United States District Court, W.D. Pennsylvania
Paradise Baxter Magistrate Judge
Barry Fischer United States District Judge
before the Court are the transcribed Report and
Recommendation (Docket Nos. 14 and 15) of Magistrate Judge
Susan Paradise Baxter from the March 17, 2017, hearing on
Plaintiff's Motion for Preliminary Injunction and/or
Temporary Restraining Order (Docket No. 11), Plaintiff's
Objections (Docket No. 16) thereto, and Defendants'
Response (Docket No. 18). Magistrate Judge Baxter recommends
denying Plaintiff's Motion due to his conflicting claims
regarding sexual assault, his inability to abide by the rules
of the prison's Special Needs Unit (“SNU”),
his disciplinary record, and his failure to demonstrate the
likelihood of irreparable harm. (Docket No. 15 at 8 - 9).
Court notes that:
[A] preliminary injunction is an extraordinary and drastic
remedy, one that should not be granted unless the movant, by
a clear showing, carries the burden of persuasion.”
Mazurek v. Armstrong, 520 U.S. 968, 972, 117 S.Ct.
1865, 138 L.Ed.2d 162 (1997) (emphasis deleted). Furthermore,
the Court must recognize that an “[i]njunction is an
equitable remedy which should not be lightly indulged in, but
used sparingly and only in a clear and plain case.”
Plain Dealer Publishing Co. v. Cleveland Typographical
Union # 53, 520 F.2d 1220, 1230 (6th Cir.1975), cert.
denied, 428 U.S. 909, 96 S.Ct. 3221, 49 L.Ed.2d 1217 (1977).
As a corollary to the principle that preliminary injunctions
should issue only in a clear and plain case, the Court of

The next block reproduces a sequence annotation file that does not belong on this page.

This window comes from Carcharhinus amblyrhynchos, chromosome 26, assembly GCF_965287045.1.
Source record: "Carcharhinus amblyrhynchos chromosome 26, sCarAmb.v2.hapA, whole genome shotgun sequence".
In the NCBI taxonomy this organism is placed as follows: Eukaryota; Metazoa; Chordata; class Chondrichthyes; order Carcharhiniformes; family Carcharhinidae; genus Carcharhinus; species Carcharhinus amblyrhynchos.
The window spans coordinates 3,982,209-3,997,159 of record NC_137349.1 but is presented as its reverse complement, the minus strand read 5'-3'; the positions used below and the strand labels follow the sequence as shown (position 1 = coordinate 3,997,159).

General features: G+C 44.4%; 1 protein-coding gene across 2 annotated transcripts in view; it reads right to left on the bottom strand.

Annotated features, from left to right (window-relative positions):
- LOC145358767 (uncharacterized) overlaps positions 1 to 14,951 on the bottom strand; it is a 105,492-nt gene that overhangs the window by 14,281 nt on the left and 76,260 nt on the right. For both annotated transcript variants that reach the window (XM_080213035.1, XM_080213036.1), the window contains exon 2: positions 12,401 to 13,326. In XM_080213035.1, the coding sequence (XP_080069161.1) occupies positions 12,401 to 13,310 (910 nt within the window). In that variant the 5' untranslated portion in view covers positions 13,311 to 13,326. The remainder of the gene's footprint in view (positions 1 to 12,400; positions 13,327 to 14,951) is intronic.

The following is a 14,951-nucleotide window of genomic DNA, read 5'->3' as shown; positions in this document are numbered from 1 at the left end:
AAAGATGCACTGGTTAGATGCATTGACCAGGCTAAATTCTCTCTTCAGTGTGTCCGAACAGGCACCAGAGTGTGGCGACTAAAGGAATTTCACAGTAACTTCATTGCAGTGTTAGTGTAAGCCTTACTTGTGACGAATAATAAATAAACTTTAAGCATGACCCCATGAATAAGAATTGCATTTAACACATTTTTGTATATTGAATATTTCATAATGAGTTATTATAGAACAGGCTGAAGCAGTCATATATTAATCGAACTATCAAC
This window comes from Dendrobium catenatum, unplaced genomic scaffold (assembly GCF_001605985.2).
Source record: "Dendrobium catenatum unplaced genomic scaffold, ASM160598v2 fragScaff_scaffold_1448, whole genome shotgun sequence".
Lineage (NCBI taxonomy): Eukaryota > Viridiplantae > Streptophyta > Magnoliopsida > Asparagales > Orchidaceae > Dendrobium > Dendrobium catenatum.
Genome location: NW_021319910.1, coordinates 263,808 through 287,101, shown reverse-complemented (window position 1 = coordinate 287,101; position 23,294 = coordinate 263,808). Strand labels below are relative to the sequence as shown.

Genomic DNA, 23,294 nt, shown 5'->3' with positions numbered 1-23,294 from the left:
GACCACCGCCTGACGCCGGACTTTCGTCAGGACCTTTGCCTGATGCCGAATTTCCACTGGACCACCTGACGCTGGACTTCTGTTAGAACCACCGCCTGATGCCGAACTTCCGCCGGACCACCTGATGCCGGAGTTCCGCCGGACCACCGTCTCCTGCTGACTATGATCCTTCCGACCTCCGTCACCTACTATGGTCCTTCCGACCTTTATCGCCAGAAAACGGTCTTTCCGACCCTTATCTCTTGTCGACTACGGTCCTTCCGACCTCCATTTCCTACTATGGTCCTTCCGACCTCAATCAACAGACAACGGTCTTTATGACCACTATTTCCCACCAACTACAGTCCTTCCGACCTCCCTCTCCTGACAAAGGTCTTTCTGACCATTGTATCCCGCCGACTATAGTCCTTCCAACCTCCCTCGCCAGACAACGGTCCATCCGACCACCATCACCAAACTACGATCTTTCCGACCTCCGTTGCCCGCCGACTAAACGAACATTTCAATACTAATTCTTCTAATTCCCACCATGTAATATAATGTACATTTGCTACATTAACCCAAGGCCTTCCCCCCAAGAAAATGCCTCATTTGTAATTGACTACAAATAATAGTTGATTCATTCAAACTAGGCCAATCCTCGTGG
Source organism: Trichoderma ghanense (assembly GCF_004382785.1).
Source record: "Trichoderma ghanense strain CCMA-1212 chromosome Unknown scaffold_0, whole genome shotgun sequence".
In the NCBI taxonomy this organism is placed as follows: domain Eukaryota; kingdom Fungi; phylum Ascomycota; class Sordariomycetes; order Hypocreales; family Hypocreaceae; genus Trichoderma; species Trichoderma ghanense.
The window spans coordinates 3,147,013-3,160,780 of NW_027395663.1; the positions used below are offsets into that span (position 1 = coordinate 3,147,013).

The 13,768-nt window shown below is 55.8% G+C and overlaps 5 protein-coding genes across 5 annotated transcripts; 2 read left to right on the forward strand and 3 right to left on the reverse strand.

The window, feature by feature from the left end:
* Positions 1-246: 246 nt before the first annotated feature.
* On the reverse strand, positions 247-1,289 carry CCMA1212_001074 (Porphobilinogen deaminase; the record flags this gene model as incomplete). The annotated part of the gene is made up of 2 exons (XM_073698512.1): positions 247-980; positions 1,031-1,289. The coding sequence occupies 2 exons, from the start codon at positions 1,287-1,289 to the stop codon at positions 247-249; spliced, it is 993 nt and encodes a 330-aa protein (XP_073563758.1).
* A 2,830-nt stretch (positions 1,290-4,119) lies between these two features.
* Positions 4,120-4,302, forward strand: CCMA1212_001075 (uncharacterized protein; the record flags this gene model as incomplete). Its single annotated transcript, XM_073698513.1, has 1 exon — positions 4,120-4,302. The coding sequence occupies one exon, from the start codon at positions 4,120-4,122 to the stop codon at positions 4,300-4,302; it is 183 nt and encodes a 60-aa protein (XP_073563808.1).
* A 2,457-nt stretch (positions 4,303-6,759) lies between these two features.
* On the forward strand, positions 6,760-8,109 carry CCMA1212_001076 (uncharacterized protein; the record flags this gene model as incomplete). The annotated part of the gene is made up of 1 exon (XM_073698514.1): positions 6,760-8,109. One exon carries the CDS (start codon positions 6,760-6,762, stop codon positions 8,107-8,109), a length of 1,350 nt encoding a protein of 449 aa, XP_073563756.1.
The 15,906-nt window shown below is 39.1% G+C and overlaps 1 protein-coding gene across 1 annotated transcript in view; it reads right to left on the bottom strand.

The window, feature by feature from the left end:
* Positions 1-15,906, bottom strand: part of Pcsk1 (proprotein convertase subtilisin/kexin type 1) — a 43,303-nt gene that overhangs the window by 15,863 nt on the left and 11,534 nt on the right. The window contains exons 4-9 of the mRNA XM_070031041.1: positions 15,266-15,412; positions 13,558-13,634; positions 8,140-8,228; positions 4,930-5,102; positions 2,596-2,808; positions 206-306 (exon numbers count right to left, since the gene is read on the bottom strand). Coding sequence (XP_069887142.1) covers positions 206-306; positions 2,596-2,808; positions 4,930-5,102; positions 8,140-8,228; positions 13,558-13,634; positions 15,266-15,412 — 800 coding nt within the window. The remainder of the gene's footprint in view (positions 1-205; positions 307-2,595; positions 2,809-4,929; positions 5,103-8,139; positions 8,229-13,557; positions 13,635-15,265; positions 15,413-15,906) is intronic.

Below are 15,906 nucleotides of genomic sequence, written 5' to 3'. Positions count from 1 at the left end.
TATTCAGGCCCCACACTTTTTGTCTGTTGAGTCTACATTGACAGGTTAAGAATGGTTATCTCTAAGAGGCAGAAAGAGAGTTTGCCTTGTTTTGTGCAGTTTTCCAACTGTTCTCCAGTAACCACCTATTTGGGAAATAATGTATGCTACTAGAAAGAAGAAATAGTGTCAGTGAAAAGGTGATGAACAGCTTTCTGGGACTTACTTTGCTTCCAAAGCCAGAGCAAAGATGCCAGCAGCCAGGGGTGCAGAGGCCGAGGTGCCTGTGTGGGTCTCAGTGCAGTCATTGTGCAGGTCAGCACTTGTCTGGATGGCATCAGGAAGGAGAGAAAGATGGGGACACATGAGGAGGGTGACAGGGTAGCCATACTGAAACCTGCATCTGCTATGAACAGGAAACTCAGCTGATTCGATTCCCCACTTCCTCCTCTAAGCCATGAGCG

Appeals for the Third Circuit has observed that “upon
an application for a preliminary injunction to doubt is to
deny.” Madison Square Garden Corp. v.
Braddock, 90 F.2d 924, 927 (3d Cir.1937).
Hall v. Smith, 2015 WL 75042, at *2 (W.D. Pa. Jan.
6, 2015) (quoting Emile v. SCI-Pittsburgh, 2006 WL
2773261, at *6 (W.D. Pa. Sept. 24, 2006)).
cites to the Prison Rape Elimination Act, 42 U.S.C.
§§ 15601, et seq. (“PREA”),
generally, and Pennsylvania Department of Corrections policy,
specifically, to support his request to be removed from the
general population and be placed in the SNU. (Docket No. 16).
According to DC-ADM 802 § 1(A)(3)(d), “Alternative
Placements can include, but are not limited to, any one, or
combination of, the following temporary options:
a. Moving to a different housing unit;
b. Placement in a cell closer to the Corrections
Officer's desk within the unit;
c. Placement in a single cell (Z Code); and
d. Placement in the Special Needs Unit (SNU).”
No. 18 at 2). Plaintiff argues that due to his youthful
appearance, he is at risk for, and has been the victim of,
sexual assault. (Docket No. 16). The sexual assault
purportedly took place after Plaintiff was initially removed
from the SNU. (Docket No. 15 at 2). Plaintiff filed a
grievance through the PREA, but to no avail. (Id. at
when questioned by Magistrate Judge Baxter, Plaintiff
provided conflicting testimony regarding the time of his
sexual assault, and could not identify the perpetrator.
(Docket No. 3 - 4, 7). Additionally, Defendants indicated
that when an investigation into the matter was attempted,
Plaintiff was uncooperative and denied that an assault had
occurred. (Id. at 4, 6). Plaintiff contested this
account. (Id. at 7).
Swanson, the SNU counselor, testified that while in SNU,
Plaintiff exhibited behavioral issues, threatened other
inmates in SNU, attempted to extort other inmates in SNU, and
was not compliant with medications prescribed while in SNU.
(Docket No. 15 at 5). Plaintiff also did not actively
participate in mental health groups offered by the SNU.
(Id.). Medication compliance and attendance at
mental health sessions are both important criteria when ...